The model gives broadcasters a tool to predict future coverage of Mobile DTV signals from existing or new facilities for viewers in cars with mounted antennas, those using handheld receivers outdoors and consumers watching handheld devices indoors.
“Mobile TV is designed to be transmitted alongside the same digital TV broadcasts that bring local news, weather, traffic, sports and favorite programs to viewers in high-definition. But the signal qualities of Mobile TV are quite different than HDTV transmissions, because reception antennae in Mobile TV receivers are usually lower to the ground and always on the move,” said OMVC executive director Anne Schelle in a press release announcing the predictive model.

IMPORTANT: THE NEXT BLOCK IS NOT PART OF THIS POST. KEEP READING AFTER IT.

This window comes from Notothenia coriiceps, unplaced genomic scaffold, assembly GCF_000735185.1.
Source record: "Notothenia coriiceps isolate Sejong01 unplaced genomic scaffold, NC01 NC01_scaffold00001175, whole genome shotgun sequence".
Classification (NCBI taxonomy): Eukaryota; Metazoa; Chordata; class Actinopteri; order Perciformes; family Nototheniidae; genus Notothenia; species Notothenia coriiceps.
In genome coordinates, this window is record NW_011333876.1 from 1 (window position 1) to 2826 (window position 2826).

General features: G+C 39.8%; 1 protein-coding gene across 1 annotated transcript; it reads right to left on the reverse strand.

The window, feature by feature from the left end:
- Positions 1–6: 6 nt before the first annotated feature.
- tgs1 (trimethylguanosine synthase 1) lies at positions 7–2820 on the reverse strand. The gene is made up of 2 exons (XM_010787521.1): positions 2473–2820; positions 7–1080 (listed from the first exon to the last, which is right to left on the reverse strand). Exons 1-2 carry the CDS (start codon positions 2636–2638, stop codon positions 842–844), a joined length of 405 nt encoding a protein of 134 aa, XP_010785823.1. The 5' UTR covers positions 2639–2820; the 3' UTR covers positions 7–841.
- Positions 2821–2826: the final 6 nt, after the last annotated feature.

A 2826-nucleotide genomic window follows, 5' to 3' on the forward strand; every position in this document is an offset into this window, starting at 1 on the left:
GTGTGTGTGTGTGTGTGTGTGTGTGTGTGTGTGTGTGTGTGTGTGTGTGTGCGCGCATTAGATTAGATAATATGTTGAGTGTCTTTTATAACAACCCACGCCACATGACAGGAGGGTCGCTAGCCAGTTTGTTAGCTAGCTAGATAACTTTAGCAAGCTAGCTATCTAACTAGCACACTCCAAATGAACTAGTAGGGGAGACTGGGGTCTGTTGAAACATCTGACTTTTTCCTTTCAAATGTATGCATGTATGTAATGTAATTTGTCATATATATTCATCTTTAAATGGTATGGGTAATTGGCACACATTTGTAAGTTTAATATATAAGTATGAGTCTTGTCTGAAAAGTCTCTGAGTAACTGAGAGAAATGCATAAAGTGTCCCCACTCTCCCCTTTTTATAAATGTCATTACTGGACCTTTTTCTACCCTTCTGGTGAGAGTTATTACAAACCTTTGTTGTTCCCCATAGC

According to Schelle, the new predictive model for high VHF Mobile DTV reception uses a “semi-empirical” method that blends actual reception data collected in the field and theory. “With information about the local terrain, antenna height, frequency and polarization as well as details about the receiver and atmospheric conditions, we can predict signal strength for mobile broadcasts with this model,” said Schelle.
The results are local maps that show where Mobile DTV reception can be expected to be robust. Subsequent field testing with automobiles showed the predictive model to accurately correlate to actual conditions.